Donations come in for Barbados’ vaccine fund
A national vaccine fund launched last week has already reached just under $7 million in donations.
And Prime Minister Mia Amor Mottley has thanked the Sandy Lane National Trust for its contribution of $6 million, while announcing Government will have to find about $25 million to purchase the remainder of vaccines needed to satisfy Barbados’ unvaccinated sector population.
Though admitting it is a tough task in these difficult economic times, the Prime Minister has vowed she will get that money.
“We are committed to it because it will protect Barbadians,” the Prime Minister said Monday while also expressing gratitude to other business and individuals who had also come to the country’s aid contributing to vaccines, PPE and other COVID-related needs.
But she advised raising the additional money must be a “whole of nation approach”, as the $25 million would mean additional expenditure for Barbados.
“Whether persons choose to donate or not it is a matter for them. But this Government will spend the money to save people’s lives and to protect Barbadians in the country,” Mottley said.
India gifted Barbados 100 000 doses of the Oxford-AstraZeneca vaccine which Mottley told the House of Assembly had enabled 62 000 Barbadians to be vaccinated to date. The island is also awaiting receipt of vaccines allocated through the COVAX facility for which Barbados will have to pay. But Mottley said like other developing countries, Barbados faced the challenge of inequitable access to vaccines in a situation in which small nations were “being left to the ravages of the market”.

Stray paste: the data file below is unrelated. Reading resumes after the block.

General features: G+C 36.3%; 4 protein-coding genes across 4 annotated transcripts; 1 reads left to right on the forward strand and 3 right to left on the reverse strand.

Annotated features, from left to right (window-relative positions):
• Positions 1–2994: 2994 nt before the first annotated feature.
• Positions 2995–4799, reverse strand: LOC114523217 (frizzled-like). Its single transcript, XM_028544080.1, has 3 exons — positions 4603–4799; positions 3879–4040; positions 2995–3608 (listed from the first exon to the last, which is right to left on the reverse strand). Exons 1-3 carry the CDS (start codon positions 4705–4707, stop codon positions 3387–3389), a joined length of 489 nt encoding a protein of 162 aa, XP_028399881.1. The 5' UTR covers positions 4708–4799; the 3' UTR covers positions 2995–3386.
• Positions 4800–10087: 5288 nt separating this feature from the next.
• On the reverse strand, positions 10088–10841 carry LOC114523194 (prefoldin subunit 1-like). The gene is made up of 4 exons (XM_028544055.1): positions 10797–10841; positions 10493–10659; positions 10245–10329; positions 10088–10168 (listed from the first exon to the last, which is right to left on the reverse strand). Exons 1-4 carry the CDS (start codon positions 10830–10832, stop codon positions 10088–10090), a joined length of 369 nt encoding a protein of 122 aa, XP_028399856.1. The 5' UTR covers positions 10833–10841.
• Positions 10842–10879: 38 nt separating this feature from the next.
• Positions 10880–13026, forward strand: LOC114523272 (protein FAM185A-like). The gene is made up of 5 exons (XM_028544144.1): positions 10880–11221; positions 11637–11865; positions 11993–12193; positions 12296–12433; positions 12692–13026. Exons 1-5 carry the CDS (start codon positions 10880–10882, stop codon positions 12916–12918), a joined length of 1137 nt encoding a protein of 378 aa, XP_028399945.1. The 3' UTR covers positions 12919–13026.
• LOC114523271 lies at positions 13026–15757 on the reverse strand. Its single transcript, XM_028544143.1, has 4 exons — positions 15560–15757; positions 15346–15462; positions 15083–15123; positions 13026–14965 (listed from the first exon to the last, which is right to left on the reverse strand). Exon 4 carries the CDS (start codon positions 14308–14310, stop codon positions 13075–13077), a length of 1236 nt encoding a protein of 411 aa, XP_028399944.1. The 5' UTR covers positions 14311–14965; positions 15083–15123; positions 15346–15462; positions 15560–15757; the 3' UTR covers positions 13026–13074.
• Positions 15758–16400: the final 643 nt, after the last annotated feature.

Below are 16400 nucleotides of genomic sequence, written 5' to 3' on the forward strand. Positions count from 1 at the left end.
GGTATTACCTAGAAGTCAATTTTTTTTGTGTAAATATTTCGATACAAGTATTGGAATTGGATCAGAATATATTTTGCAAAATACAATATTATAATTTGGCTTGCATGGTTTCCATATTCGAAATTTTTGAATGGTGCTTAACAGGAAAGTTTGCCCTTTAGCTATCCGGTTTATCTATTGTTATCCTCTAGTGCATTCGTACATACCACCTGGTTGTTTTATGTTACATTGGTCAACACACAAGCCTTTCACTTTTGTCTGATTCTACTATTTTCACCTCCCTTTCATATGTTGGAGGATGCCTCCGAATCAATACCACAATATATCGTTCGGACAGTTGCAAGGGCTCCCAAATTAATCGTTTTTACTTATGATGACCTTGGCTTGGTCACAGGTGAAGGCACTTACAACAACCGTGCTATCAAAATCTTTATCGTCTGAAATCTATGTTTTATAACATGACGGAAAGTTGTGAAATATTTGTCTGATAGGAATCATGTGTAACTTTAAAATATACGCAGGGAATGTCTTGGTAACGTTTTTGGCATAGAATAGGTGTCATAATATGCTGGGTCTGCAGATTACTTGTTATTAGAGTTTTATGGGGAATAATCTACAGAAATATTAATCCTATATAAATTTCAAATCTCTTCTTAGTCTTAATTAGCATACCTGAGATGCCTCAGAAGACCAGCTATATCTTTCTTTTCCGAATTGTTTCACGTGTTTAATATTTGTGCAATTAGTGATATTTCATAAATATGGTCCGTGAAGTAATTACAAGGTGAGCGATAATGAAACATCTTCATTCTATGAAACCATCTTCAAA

“If we do not make sure that there is equitable access to vaccines there will be continued new strains and the continued new strains anywhere put all of us everywhere at risk ultimately,” she said, while likening the environment for the procurement of vaccines, PPE and ventilators to “the wild, wild west”.
Pointing out the way developed countries had monopolised vaccine supplies, the Prime Minister said countries like Barbados were left to settle for donations or to go through “middle men” who charged higher prices.
“You would end up paying an average $24 to $25 US a dose for AstraZeneca in circumstances where those developed countries would get it at a fraction of the cost,” Mottley pointed out.
But she insisted she was “not prepared to take a chance with Barbadian lives” and was determined to acquire the needed vaccines. (GC)